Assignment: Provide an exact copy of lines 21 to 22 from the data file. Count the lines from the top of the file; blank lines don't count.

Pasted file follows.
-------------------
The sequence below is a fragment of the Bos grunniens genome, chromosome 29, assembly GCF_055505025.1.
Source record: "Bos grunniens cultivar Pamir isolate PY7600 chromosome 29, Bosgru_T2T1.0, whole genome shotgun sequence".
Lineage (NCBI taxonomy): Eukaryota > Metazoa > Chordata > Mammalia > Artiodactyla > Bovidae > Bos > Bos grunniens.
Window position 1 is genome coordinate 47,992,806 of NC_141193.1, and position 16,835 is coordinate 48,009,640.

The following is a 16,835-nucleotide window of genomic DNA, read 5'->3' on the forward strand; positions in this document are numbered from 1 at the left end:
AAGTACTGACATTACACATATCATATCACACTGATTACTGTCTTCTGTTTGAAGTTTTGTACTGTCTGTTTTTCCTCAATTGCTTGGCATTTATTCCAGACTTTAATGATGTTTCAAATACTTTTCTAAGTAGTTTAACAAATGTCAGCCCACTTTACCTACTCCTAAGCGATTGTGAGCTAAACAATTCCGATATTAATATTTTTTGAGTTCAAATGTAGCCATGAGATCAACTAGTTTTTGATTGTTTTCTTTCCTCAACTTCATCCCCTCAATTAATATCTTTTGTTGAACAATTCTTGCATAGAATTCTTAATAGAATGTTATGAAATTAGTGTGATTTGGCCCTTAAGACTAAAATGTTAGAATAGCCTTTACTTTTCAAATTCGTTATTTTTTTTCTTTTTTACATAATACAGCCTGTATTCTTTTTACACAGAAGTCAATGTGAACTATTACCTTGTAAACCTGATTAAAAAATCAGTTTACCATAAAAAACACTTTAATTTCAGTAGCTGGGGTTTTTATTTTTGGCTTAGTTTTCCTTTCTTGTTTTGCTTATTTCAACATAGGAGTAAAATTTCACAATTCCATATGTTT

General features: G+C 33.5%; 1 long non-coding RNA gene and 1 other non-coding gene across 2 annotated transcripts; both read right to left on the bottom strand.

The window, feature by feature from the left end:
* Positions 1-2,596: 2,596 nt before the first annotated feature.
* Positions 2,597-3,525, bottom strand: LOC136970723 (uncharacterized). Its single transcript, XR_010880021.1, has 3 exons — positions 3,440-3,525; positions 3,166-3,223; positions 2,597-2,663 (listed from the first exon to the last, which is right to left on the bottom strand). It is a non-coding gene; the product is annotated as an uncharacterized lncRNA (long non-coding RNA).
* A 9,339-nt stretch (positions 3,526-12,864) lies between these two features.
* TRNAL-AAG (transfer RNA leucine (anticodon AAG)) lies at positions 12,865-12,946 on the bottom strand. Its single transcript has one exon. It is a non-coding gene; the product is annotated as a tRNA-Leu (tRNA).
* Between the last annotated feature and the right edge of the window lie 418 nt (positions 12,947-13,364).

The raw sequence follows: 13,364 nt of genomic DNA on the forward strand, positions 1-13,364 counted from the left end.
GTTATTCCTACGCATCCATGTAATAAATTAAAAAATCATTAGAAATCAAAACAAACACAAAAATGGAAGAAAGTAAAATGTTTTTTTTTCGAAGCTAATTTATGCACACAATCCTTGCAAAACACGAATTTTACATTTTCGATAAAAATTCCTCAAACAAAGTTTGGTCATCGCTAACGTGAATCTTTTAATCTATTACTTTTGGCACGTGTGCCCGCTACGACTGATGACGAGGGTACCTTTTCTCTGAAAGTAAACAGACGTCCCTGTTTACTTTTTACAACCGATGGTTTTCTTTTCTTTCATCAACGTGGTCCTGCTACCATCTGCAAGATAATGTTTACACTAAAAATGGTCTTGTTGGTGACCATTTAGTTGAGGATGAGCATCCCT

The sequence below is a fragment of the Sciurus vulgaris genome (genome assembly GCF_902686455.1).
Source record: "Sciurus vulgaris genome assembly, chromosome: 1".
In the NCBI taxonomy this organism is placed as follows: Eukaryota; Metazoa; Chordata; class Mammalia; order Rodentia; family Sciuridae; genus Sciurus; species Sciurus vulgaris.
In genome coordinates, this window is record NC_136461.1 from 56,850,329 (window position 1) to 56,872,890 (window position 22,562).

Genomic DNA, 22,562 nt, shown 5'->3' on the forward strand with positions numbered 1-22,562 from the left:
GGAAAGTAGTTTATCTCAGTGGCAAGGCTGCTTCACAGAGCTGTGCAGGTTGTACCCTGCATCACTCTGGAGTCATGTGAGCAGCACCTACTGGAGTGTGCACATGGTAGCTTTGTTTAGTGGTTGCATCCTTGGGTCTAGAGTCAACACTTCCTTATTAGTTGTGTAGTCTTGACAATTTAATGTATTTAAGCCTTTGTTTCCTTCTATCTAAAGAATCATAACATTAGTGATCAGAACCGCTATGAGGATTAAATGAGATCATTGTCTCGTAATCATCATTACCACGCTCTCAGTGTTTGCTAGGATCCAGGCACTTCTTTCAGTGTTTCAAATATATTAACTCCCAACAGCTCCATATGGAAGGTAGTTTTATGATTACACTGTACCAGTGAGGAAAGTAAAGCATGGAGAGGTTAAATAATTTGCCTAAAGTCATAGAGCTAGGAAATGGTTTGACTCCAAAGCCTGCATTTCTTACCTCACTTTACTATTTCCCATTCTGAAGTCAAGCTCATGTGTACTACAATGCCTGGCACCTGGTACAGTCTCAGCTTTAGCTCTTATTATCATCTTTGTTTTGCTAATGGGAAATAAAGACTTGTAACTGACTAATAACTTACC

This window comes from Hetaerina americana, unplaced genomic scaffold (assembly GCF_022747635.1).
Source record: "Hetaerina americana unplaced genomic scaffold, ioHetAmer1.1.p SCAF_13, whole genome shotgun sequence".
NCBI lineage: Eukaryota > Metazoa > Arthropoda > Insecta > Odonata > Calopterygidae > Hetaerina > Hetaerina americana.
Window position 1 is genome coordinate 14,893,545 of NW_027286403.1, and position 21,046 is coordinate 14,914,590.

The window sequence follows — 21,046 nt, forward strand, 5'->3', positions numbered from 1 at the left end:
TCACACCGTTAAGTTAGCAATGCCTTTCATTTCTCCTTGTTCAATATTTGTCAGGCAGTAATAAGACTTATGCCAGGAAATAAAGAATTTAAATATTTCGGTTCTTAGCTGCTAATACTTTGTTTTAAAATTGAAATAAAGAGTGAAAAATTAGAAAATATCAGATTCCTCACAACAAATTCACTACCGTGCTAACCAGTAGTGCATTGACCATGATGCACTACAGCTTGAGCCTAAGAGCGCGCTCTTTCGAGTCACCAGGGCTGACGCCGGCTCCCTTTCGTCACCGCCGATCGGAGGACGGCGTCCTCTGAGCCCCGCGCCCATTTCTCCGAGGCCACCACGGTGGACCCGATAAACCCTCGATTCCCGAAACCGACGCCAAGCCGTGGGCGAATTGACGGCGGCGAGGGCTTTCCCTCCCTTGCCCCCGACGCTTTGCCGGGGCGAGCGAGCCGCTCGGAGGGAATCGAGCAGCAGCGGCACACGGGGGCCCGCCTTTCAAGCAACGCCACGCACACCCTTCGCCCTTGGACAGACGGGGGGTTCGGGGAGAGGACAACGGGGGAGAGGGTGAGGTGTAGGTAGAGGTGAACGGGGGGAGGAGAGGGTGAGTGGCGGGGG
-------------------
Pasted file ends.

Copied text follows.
GGAAAGTAGTTTATCTCAGTGGCAAGGCTGCTTCACAGAGCTGTGCAGGTTGTACCCTGCATCACTCTGGAGTCATGTGAGCAGCACCTACTGGAGTGTGCACATGGTAGCTTTGTTTAGTGGTTGCATCCTTGGGTCTAGAGTCAACACTTCCTTATTAGTTGTGTAGTCTTGACAATTTAATGTATTTAAGCCTTTGTTTCCTTCTATCTAAAGAATCATAACATTAGTGATCAGAACCGCTATGAGGATTAAATGAGATCATTGTCTCGTAATCATCATTACCACGCTCTCAGTGTTTGCTAGGATCCAGGCACTTCTTTCAGTGTTTCAAATATATTAACTCCCAACAGCTCCATATGGAAGGTAGTTTTATGATTACACTGTACCAGTGAGGAAAGTAAAGCATGGAGAGGTTAAATAATTTGCCTAAAGTCATAGAGCTAGGAAATGGTTTGACTCCAAAGCCTGCATTTCTTACCTCACTTTACTATTTCCCATTCTGAAGTCAAGCTCATGTGTACTACAATGCCTGGCACCTGGTACAGTCTCAGCTTTAGCTCTTATTATCATCTTTGTTTTGCTAATGGGAAATAAAGACTTGTAACTGACTAATAACTTACC

This window comes from Hetaerina americana, unplaced genomic scaffold (assembly GCF_022747635.1).